2. Both the 26601 10-Hour Fuel Moisture Stick (used with the CS506-L) and the CS205 10-Hour Fuel Temperature Stick (used with the 107-L) can be easily replaced in the field with a Phillips screwdriver and an adjustable wrench.

    The dowels should be replaced each spring; more frequent replacements may be required in some environments. The more wet/dry cycles the dowels experience, the more frequently they will need to be replaced.

  3. For descriptions and illustrations (with part numbers) of the various instruments used in measuring fuel temperature and moisture, see the "Remote Measurements" brochure.

  4. When these sensors are purchased, the following calibration services are offered: TEMPCAL and TEMPCAL2.

    • TEMPCAL provides a single-point calibration and a calibration certificate. The single-point calibration determines the offset at 25°C with an uncertainty of ±0.05°C.
    • TEMPCAL2 provides a two-point calibration and a calibration certificate. The two-point calibration determines offsets at 30°C and 65°C with an uncertainty of ±0.05°C.

    For both of these services, calibration can be made at different values if it is requested by the purchaser at the time of purchase. In addition, both of these calibration services can be requested after sensor purchase using a return material authorization (RMA) number. To request an RMA number, refer to the Repair and Calibration page. 

  5. The sensor/probe consists of a non-linear thermistor configured with a precision resistor in a half-bridge circuit, as shown in the product’s manual:

    To measure the sensor/probe, the measurement device has to provide a precision excitation voltage (Campbell Scientific data loggers use 2000 mV), measure the voltage across the precision resistor, determine the thermistor resistance (Ohm's law), and convert the resistance to temperature using the Steinhart-Hart equation.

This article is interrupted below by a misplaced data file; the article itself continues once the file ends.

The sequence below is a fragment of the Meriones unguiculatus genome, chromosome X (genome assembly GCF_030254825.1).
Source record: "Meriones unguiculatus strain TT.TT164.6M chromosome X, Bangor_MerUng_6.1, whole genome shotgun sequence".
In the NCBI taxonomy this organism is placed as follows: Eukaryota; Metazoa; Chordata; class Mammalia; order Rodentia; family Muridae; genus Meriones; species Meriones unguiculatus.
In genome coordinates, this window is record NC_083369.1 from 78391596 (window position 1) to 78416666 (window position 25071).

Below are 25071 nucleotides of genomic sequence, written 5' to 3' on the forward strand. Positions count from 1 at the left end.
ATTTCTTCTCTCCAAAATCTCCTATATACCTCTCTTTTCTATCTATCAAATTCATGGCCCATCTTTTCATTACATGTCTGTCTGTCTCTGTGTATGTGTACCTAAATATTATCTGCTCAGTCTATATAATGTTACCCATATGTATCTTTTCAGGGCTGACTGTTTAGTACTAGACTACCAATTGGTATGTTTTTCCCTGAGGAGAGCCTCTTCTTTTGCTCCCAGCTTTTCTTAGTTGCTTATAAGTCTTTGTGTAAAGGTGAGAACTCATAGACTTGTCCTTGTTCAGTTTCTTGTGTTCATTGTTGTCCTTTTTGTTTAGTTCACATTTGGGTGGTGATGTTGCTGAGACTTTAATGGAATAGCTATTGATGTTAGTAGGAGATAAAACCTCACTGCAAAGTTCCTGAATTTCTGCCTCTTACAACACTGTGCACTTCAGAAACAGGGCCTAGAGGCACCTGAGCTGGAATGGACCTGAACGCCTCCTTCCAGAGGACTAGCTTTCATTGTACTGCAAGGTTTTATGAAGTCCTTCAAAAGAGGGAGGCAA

The Steinhart-Hart equation is 1/T = A + Bln(R) + C(ln(R))3 where:

    • T is the temperature in Kelvin
    • R is the resistance at T in ohms
    • A, B, and C are the Steinhart-Hart coefficients, which vary depending on the temperature range of interest, as well as the type and model of the thermistor

    For the 107-L, 107-LC, 108-L, and 108-LC, the following are the coefficients for the Steinhart-Hart equation:

    • A = 8.271111E-4
    • B = 2.088020E-4
    • C = 8.059200E-8

    For the 109-L, the following are the coefficients for the Steinhart-Hart equation:

    • A = 1.129241E-3
    • B = 2.341077E-4
    • C = 8.775468E-8
  6. Note the difference between calibration and a field check. Calibration cannot be done in the field, as it requires an experienced technician and specialized equipment.

    Field checks of measurements can be done to determine if the data make sense with the real-world conditions. Follow these steps to field check a sensor:

    1. Find a second sensor of the same type as the installed sensor whose data is in question. The second sensor will be used as a benchmark sensor and should be known to be accurate or recently calibrated.
    2. At the site, take readings using both sensors under the same conditions. The best practice is to measure both sensors side-by-side at the same time. Note that the sensors will never have the exact same measurement.
    3. Depending on the sensor model, if the difference in the readings of the installed and benchmark sensors is greater than the sum of the accuracies for both sensors, either return the installed sensor to Campbell Scientific for calibration or replace the appropriate chip.
      • The 107, 108, 109, 110PV-L, and BlackGlobe-L temperature sensors can be calibrated.
      • The HC2S3-L and HMP155A-L temperature and relative humidity sensors can be calibrated.
      • The CS215-L has a replaceable chip for temperature and relative humidity. For more information, refer to the “Maintenance and Calibration” section of the CS215 instruction manual.
      • The HMP60-L has a replaceable chip for relative humidity only. For more information, refer to the “Maintenance” section of the HMP60 instruction manual.